May 29, 2020

AstroEvent: the Leonid Meteor Shower.

This week, be on the lookout for the meteor shower that can roar like a lion, but this year will probably meow like a kitten. The infamous Leonid meteors peak on the morning of Wednesday, November 17th. This shower has been known to produce storm intensity outbursts with a zenithal hourly rate (ZHR) in access of +1,000 roughly every 33 years, which last happened in 1999 & 2000. Last year, the Leonids had a minor brief peak over +60. This year is forecast to be nothing special, with rates probably topping 20 per hour. Still, the Leonids are always one shower to keep an eye on, as we definitely don’t know all of the intricacies of its ancient meteor streams… that big, dense, undiscovered knot could be lurking, just waiting to intersect our orbit.  This year, the Moon will be at 84% phase waxing gibbous and will set around 3AM local, providing a brief window of early morning darkness right before dawn. The Leonids will be active in the early AM hours all week.  Find as dark a site as possible, and don’t forget to count and report how many meteors you see from your location. The Leonids are swift movers emanating from the asterism of the sickle in the constellation Leo, and the parent comet is Temple-Tuttle. Good luck, and stay warm!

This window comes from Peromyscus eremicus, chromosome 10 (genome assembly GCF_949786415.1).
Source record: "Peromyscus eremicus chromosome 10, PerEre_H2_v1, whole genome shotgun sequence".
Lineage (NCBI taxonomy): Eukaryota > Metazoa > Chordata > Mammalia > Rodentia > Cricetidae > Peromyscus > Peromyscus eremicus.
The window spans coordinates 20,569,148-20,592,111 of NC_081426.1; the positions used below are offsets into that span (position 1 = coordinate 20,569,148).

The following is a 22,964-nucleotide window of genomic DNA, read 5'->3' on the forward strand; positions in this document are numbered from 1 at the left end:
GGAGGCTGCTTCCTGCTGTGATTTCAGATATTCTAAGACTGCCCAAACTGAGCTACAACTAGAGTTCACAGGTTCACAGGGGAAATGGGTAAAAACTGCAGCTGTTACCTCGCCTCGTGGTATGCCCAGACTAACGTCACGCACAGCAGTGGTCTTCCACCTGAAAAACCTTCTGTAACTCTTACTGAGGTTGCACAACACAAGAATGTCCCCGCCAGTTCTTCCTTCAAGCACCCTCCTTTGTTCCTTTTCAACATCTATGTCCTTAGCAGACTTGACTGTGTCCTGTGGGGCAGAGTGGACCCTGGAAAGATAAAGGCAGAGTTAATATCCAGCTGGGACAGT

This week’s astro word is Airglow. This is yet another insidious factor that stands been you, the backyard observer and pristine optimal skies. Airglow is a pervasive background luminosity that is caused by charged oxygen and nitrogen atoms giving off a delayed luminescence from energizing caused by the Sun and cosmic rays. This is yet another reason that world class telescopes are located on windswept mountain tops or in space; airglow at sea level can noticeably knock down your local limiting magnitude a notch or two. In fact, airglow intensity & luminosity can change noticeably and measurably during the course of the 11 year solar cycle! This is but one factor that will lead to a significantly lower ZHR than is published this or any meteor season.




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